Shore Lark

Eremophila alpestris (Linnaeus, 1758) SX SHOLA 9780
Family: Passeriformes > Alaudidae

Shore Lark, Chris Knights

As its name suggests, the Shore Lark is found around our shoreline, where it quietly feeds on the seeds of saltmarsh plants washed up along the tidelines.

The Shore Lark is a scarce winter visitor to the UK, occurring mainly on the eastern coasts of England and Scotland. During cold, windswept days this habitat may not be so different from this species' high-Arctic breeding grounds. Shore Larks have distinctive yellow and black facial markings, but their plumage is otherwise mottled brown with a paler underside. Small flocks can be hard to pick out in coastal habitats.

The European breeding population is estimated to be around 7 million pairs. This gives some perspective on its scarcity in the UK, where around 100 birds can arrive in a winter. Like most birds escaping the freezing conditions further north, Shore Lark numbers fluctuate wildly between years, depending on the severity of the weather the birds are escaping.

Select a topic for more facts and statistics about the Shore Lark

  • Breeding
  • Winter


Shore Lark identification is often straightforward.


Listen to example recordings of the main vocalisations of Shore Lark, provided by xeno-canto contributors.

Flight call


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Status and Trends

Population size and trends and patterns of distribution based on BTO surveys and atlases with data collected by BTO volunteers.


This species can be found on the following statutory and conservation listings and schedules.



Shorelarks are mostly recorded mostly in winter, predominantly in coastal habitats on the east coast of England and in southeast Scotland, where they feed on the tideline and amongst saltmarsh and sand-dune vegetation. Shorelarks have been confirmed to breed in the UK in only two years, most recently in 2003. None were recorded in suitable breeding habitat during 2008–11.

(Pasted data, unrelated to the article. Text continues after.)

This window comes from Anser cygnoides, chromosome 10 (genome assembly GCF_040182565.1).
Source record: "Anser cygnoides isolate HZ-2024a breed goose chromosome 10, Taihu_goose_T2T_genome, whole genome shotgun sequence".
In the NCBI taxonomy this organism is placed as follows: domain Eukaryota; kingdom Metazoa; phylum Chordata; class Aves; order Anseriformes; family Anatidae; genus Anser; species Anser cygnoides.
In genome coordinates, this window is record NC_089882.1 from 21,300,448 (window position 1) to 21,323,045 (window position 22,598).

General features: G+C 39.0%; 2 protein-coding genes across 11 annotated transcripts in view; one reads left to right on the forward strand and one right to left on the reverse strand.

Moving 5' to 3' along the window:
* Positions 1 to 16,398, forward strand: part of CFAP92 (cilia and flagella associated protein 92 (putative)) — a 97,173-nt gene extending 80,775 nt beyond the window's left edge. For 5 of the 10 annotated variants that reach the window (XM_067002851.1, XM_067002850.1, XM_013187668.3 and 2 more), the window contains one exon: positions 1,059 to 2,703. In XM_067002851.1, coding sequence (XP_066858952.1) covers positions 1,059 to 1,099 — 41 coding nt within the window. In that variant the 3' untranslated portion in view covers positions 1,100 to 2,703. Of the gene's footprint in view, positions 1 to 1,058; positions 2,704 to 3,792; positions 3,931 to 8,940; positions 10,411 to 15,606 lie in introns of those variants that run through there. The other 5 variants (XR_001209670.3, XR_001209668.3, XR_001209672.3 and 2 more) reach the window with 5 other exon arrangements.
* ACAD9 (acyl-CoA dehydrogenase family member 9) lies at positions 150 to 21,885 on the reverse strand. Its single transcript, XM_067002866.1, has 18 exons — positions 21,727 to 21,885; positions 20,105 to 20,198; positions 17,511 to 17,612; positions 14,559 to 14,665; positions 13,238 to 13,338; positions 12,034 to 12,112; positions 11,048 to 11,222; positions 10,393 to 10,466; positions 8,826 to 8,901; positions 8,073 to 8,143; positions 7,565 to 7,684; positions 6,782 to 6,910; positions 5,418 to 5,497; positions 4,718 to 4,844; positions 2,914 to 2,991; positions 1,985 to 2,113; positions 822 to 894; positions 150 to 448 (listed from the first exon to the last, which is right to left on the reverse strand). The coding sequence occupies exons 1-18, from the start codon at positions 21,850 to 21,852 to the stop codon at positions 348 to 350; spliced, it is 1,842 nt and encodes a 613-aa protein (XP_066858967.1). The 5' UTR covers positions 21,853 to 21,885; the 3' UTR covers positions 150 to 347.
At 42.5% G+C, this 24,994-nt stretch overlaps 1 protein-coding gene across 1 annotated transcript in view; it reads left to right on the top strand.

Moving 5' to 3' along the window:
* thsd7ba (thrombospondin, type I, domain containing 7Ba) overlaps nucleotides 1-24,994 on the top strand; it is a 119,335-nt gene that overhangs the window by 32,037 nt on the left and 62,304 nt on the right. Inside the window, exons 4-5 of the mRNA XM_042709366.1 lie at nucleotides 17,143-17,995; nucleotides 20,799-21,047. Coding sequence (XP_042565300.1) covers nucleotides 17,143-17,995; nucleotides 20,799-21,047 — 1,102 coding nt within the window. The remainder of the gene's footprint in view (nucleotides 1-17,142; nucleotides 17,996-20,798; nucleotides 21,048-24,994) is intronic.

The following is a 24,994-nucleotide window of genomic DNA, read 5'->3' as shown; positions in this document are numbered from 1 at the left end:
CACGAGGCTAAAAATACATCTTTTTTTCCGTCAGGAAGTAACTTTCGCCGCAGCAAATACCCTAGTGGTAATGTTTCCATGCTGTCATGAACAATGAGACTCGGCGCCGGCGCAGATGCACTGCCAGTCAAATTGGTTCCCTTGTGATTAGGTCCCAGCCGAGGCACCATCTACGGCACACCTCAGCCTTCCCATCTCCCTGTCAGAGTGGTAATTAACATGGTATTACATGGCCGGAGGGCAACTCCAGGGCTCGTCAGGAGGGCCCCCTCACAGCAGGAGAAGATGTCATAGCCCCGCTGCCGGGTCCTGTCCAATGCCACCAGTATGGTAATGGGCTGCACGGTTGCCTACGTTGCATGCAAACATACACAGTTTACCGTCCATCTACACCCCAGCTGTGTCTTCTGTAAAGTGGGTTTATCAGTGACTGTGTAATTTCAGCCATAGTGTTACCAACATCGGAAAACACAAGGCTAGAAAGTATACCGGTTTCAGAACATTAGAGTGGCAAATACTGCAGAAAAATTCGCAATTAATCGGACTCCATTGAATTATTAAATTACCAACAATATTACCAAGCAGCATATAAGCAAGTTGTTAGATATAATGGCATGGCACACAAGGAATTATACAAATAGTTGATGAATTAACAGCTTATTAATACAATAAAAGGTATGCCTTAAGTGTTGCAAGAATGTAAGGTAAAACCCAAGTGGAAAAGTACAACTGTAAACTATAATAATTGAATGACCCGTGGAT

Occupied 10-km squares in UK

European Distribution Map

European Breeding Bird Atlas 2


The winter distribution of Shorelarks in Britain has changed little since the 1981–84 Winter Atlas; a 4% range contraction was recorded. Gains and losses tend to balance out, particularly along the east coast.


Shore Lark is an autumn and winter visitor, typically arriving in October.

Weekly occurence of Shore Lark from BirdTrack
Weekly occurrence patterns (shaded cells) and reporting rates (vertical bars) based on BirdTrack data. Reporting rates give the likelihood of encountering the species each week.


Information about movement and migration based on online bird portals (e.g. BirdTrack), Ringing schemes and tracking studies.


View a summary of recoveries in the Online Ringing Report.

Foreign locations of birds ringed or recovered in Britain & Ireland

Foreign locations of Shore Lark ringed or recovered in Britain & Ireland
Encountered in: Winter (Nov-Feb); Spring (Mar-Apr); Summer (May-Jul); Autumn (Aug-Oct)


Lifecycle and body size information about Shore Lark, including statistics on nesting, eggs and lifespan based on BTO ringing and nest recording data.



View number ringed each year in the Online Ringing Report


Feather measurements and photos on featherbase


For information in another language (where available) click on a linked name

Gaelic: Uiseag-adharcach
Welsh: Ehedydd Traeth
Catalan: alosa banyuda
Czech: skrivan ouškatý
Danish: Bjerglærke
Dutch: Strandleeuwerik
Estonian: sarviklõoke
Finnish: tunturikiuru
French: Alouette hausse-col
German: Ohrenlerche
Hungarian: havasi fülespacsirta
Icelandic: Fjallalævirki
Irish: Fuiseog Adharcach
Italian: Allodola golagialla
Latvian: ausainais cirulis
Lithuanian: geltongurklis raguotasis vieversys
Norwegian: Fjellerke
Polish: górniczek (zwyczajny)
Portuguese: calhandra-cornuda
Slovak: uškárik vrchovský
Slovenian: uhati škrjanec
Spanish: Alondra cornuda
Swedish: berglärka

Links to more information from

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